ASEAN is at the centre of this big power relationship and has been able to establish platforms that could play a supplementary role in channelling the US-China relations in more predictable and constructive directions. American and Chinese interests do intersect in Southeast Asia, and ASEAN is a relatively neutral body friendly to both.31 Therefore, Southeast Asia can help determine whether China and the US can build a new model of big power relations, based on rules and dynamic changes of economic relations developed in the region.

## Sunday, July 12, 2015

### The Between the Ears Challenge, on Midrats

Are the growing feelings of crisis, confusion and strategic drift in the national security arena not so much the result of external challenges, but the result of poor thinking and intellectual habits on our part?

Using his article in The National Interest, “The Real Problem with the American Military” as a starting point, our guest for the full hour Sunday from 5-6pm Eastern will be Dakota L. Wood, LtCol USMC (Ret.), Senior Research Fellow on Defense Programs at The Heritage Foundation.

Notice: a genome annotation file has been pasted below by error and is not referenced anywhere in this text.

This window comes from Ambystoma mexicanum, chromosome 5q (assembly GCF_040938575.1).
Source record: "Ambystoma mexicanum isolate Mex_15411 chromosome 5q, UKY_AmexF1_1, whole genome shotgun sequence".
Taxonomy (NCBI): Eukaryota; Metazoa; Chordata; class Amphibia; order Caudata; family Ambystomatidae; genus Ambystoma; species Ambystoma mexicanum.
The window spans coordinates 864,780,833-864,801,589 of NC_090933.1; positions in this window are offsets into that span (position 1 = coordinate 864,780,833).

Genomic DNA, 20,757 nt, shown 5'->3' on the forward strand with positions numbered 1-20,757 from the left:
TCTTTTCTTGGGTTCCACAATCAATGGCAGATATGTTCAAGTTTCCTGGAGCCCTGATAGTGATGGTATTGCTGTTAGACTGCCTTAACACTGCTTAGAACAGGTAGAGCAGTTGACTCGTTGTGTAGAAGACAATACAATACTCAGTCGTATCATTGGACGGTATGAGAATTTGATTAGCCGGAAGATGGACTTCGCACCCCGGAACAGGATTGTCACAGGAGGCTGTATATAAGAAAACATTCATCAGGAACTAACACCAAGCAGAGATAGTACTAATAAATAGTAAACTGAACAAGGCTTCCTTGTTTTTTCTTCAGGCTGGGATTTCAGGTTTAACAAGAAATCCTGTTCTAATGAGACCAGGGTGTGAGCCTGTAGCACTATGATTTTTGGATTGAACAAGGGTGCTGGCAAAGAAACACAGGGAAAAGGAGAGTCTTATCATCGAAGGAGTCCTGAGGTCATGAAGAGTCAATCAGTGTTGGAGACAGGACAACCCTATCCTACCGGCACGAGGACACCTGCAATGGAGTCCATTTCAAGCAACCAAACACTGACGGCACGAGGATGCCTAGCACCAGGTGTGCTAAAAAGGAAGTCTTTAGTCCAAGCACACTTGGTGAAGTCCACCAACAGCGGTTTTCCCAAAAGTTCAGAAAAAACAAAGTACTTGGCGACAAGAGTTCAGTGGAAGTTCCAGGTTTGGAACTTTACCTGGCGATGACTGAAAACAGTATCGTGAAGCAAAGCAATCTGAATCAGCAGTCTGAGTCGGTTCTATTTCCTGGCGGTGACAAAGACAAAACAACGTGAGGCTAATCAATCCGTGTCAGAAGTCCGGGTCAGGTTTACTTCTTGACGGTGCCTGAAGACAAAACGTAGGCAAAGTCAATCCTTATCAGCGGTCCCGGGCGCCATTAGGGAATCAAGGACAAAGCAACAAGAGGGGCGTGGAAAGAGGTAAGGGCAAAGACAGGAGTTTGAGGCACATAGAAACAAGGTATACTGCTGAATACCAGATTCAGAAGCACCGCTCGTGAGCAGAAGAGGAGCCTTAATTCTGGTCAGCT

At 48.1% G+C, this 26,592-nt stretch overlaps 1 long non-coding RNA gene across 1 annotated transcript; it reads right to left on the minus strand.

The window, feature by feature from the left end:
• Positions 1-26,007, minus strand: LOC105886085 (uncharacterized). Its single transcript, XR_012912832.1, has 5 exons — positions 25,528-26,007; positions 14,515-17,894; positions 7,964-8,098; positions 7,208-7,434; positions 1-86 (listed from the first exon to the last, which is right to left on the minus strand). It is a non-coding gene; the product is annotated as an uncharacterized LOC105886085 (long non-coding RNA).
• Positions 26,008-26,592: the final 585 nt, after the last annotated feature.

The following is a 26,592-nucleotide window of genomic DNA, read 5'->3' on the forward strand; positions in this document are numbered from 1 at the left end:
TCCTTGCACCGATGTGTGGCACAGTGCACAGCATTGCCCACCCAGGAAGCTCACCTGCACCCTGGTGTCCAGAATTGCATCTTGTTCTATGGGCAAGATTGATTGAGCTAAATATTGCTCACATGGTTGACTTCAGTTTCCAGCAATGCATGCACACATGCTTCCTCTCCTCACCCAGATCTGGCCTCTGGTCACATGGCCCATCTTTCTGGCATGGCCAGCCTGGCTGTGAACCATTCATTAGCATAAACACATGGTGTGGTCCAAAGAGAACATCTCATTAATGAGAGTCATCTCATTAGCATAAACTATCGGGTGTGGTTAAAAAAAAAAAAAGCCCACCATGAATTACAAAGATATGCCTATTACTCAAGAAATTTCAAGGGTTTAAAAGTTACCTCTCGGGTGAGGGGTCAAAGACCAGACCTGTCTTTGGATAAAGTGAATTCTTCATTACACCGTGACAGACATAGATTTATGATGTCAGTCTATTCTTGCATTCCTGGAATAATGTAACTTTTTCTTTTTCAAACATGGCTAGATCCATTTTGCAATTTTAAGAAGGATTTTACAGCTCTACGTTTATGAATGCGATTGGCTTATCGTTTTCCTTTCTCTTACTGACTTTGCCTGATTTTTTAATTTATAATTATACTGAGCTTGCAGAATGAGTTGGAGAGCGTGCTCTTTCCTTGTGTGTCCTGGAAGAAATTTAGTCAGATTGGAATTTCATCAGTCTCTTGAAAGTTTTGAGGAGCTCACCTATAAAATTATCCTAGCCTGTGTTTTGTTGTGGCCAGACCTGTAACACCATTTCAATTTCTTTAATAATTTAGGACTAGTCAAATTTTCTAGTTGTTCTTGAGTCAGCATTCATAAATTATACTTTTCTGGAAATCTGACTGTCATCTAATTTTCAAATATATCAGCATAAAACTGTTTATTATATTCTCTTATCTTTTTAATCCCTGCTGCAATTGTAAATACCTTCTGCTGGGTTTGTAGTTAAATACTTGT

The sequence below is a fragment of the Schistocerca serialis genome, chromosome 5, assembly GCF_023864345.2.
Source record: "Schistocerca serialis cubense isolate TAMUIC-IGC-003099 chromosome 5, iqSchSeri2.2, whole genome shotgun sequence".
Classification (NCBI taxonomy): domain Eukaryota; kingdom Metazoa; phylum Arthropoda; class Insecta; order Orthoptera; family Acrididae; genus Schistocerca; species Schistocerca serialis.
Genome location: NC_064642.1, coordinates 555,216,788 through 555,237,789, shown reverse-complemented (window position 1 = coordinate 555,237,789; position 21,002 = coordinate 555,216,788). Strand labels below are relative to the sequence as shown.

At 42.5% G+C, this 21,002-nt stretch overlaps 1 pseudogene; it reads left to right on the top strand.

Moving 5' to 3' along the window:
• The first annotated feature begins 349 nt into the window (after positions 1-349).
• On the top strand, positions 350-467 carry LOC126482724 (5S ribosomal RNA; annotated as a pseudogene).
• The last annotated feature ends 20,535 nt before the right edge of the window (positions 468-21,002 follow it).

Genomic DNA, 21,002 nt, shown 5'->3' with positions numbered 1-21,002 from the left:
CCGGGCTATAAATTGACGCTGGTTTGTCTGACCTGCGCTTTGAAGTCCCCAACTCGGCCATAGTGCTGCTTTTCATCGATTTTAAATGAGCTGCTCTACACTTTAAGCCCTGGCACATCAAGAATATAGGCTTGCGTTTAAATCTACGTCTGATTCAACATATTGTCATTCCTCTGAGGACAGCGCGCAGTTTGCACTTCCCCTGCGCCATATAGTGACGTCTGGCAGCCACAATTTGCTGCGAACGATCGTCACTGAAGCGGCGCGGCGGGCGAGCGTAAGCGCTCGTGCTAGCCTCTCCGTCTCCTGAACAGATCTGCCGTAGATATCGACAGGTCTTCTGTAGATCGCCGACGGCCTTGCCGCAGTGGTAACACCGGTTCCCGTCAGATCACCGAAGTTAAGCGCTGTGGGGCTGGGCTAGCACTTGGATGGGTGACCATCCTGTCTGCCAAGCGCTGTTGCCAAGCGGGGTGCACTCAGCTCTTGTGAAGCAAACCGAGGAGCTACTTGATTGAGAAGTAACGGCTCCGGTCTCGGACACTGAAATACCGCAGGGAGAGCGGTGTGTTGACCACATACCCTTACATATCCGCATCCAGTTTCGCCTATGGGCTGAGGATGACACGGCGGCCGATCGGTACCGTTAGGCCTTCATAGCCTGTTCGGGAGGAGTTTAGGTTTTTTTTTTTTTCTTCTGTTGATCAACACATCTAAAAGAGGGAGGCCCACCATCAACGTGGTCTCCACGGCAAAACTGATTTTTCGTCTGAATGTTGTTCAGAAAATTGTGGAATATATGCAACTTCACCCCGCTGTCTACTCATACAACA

Dakota served two decades in the U.S. Marine Corps. Following retirement, Mr. Wood served as a Senior Fellow at the Center for Strategic and Budgetary Assessments.

Most recently, Mr. Wood served as the Strategist for the U.S. Marine Corps’ Special Operations Command.

Mr. Wood holds a Bachelor of Science in Oceanography from the U.S. Naval Academy; a Master’s degree in National Security and Strategic Studies from the College of Naval Command and Staff, U.S. Naval War College.

Join us live if you can with the usual suspects in the chat room and offer up your questions for our guest, but if you miss the show you can always listen to the

If you use iTunes, you can add Midrats to your podcast list simply by clicking the iTunes button at the main showpage - or you can just click here.